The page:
2010 // USA // Steven Soderbergh // November 13, 2011 // Theatrical Print (Hi-Pointe Theater)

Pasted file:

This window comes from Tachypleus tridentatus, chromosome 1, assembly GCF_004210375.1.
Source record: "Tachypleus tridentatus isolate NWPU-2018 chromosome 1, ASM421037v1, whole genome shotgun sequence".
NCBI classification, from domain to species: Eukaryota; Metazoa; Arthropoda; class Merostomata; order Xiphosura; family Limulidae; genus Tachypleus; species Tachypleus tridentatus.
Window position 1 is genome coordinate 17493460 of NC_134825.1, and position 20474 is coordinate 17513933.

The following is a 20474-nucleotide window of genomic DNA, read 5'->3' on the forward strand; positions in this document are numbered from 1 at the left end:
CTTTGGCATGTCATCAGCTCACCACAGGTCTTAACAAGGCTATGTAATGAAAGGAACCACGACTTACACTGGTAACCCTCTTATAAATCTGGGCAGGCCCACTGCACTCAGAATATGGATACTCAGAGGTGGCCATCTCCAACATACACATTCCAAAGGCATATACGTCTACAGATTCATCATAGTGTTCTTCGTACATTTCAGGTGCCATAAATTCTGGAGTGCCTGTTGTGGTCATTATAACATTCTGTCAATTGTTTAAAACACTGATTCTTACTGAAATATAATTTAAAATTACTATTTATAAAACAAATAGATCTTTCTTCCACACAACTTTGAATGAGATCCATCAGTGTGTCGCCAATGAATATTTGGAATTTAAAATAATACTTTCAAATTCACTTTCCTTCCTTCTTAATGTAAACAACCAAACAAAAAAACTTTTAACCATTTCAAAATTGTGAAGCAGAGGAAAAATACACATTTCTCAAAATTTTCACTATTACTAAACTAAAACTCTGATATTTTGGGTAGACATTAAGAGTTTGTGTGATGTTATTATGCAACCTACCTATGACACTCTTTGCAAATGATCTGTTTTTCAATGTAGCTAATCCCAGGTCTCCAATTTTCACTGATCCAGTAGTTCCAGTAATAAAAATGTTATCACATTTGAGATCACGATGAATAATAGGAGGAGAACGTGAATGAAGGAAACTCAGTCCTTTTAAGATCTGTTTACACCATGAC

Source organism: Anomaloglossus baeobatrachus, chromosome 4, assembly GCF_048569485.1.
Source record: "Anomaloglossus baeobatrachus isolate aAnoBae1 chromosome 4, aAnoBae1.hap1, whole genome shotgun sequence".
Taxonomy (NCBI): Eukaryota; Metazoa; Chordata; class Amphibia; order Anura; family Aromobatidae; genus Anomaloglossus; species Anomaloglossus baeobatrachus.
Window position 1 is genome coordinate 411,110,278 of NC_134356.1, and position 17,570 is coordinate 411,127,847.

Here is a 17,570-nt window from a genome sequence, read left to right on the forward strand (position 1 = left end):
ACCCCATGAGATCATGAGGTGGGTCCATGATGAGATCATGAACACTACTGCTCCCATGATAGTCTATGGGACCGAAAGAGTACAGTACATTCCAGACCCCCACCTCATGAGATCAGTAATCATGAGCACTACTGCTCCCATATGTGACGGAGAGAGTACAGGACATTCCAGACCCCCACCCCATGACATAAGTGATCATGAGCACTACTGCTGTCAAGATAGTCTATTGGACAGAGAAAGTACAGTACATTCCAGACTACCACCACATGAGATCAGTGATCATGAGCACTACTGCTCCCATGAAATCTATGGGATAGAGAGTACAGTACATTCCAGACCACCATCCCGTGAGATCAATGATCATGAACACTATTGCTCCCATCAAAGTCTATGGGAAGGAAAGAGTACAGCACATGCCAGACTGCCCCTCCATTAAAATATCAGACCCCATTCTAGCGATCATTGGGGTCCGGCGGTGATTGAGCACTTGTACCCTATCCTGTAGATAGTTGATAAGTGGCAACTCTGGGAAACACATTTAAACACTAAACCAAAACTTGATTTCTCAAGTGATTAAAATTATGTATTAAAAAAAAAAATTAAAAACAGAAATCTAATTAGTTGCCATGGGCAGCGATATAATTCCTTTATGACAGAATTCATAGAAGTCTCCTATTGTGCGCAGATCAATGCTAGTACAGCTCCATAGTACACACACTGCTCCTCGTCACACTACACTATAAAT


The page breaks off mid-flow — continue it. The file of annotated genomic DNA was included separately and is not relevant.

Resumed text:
The Steven Soderbergh that crafted this affectionate, sweeping, but necessarily piecemeal portrait of monologist Spalding Gray is plainly the defiant, infatuated chameleon-auteur of Bubble, Che, and The Girlfriend Experience. However, And Everything Is Going Fine is anything but a vanity project, given that Soderbergh so thoroughly surrenders the film to the wry confessional voice of his subject. Assembled entirely from footage of Gray's performances and interviews (and the occasional home movie), the film functions as a CliffsNotes version of the troubled man's life, presented roughly chronologically and in his own words. Call it a posthumous highlights reel complement to Soderbergh's 1996 Gray's Anatomy performance film. The director breezily tours the myriad topics that occupied Gray's monologues, although fear, sex, family unmistakably dominated the man's thoughts. Perhaps necessarily given its scope, the film emphasizes Gray's struggles with manic depression, and the pivotal role his mother's own mental illness and suicide had on his life and art. While there's nothing especially revelatory in Soderbergh's treatment of the man, the tone of the film is plainly one of admiration and remembrance, and his method--surrendering the content, if not the shape, entirely to his subject--is eminently fitting.